ALL was quiet in Croy yesterday. The day of celebration to mark the Queen's 50 years on the throne had not reached the small, famously Celtic-supporting village in North Lanarkshire, despite a local politician's claim to the contrary.

Cathie Craigie, the Labour MSP for Cumbernauld and Kilsyth, brought a momentary stunned silence to the Scottish Parliament with her suggestion last month that a Celtic supporters' club in Croy would be likely to mark the jubilee. It turned out she was right, sort of. But, the only jubilee being celebrated there is the supporters' club's 50th anniversary.

Apart from a few teenagers in the green and white hoops of their team, the streets of the village were empty yesterday.

The first signs that Ms Craigie's remarks might in fact have been well-founded came from the match secretary of Croy's Bowling Club.

''Oh yes, I think they are doing something for the jubilee. I'll make some phone calls and see if I can find out what it was.''

As John Buchanan kindly started trawling through the phone book, William Tierney, his colleague and the only other Croy resident in the club yesterday, cast doubt on his claim.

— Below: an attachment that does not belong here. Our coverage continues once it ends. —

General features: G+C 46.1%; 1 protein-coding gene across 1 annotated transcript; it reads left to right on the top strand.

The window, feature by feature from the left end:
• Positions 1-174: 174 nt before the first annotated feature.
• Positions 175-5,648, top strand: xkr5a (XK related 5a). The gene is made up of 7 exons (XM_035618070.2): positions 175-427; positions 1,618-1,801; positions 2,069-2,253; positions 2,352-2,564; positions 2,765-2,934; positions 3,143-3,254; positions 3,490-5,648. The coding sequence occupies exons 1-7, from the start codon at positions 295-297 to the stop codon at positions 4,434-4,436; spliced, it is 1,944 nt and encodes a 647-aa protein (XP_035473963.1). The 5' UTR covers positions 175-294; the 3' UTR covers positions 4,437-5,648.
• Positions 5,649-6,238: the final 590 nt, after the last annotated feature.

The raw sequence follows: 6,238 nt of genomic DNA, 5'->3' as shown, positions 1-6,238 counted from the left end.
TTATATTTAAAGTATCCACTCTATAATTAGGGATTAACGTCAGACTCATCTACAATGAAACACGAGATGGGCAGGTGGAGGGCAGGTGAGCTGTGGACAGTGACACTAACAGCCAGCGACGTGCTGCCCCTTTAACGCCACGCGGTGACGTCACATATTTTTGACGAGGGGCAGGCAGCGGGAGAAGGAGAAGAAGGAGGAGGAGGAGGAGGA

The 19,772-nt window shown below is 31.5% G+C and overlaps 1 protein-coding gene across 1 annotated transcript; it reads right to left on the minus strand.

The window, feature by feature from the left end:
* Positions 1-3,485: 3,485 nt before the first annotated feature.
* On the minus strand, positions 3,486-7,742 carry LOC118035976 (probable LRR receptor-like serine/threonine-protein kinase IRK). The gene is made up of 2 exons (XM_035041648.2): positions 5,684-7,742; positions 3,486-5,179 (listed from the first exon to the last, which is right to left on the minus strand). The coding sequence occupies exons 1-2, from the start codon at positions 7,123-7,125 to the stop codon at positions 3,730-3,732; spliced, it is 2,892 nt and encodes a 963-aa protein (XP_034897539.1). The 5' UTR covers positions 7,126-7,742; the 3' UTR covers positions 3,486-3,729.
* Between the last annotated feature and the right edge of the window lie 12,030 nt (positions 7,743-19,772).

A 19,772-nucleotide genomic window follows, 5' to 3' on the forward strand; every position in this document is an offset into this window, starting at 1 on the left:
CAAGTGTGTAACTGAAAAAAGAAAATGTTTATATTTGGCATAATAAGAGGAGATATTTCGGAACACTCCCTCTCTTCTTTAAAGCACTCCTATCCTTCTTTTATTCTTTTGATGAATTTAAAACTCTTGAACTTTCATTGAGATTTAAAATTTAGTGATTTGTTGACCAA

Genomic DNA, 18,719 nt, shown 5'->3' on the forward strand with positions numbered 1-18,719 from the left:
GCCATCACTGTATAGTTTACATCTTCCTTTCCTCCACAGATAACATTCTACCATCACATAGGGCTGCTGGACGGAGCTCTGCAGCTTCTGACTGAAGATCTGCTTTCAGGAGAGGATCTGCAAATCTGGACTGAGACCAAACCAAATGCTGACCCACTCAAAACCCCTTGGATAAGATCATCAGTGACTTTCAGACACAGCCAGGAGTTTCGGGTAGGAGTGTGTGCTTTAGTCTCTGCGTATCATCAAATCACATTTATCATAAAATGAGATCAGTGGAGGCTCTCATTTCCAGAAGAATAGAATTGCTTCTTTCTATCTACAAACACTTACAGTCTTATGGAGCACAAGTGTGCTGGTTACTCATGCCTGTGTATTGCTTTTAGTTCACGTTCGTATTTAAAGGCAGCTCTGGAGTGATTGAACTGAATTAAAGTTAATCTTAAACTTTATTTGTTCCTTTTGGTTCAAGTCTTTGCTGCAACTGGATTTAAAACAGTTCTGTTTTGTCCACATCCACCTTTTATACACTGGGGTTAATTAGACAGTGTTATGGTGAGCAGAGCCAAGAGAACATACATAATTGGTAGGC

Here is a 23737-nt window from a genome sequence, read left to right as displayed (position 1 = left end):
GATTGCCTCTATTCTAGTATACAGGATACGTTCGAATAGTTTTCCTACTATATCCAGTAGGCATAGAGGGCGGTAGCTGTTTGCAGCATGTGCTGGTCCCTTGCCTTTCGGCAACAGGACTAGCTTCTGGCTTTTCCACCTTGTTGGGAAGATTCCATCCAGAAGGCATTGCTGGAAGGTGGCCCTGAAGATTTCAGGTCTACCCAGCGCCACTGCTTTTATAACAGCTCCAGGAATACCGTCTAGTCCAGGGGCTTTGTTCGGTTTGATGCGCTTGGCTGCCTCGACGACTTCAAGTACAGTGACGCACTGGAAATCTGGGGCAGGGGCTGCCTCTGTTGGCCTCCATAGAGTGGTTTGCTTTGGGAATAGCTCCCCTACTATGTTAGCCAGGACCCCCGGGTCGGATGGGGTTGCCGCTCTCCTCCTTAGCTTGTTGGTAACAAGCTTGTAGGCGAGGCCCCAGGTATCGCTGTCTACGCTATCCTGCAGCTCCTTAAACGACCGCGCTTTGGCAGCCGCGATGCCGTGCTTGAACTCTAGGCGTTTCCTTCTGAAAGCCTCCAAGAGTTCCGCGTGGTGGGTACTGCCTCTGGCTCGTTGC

''I really don't think they'll be doing anything round here,'' he said. ''We haven't got anything against the Queen, we're just not really interested.''

They were both right. Mr Buchanan returned from his calls with details of a quite different golden anniversary event: ''The only celebrations we're having here are for the Celtic supporters' club down the road.''

Coatbridge, another town inextricably linked with republicanism, was also rather subdued.

Many of the shops were still open, but without the royal memorabilia on sale in other areas, and Coatbridge residents were out enjoying the sunshine and a day off work.

There was a scattering of yellow jubilee balloons, but celebrations and street parties were nowhere to be seen.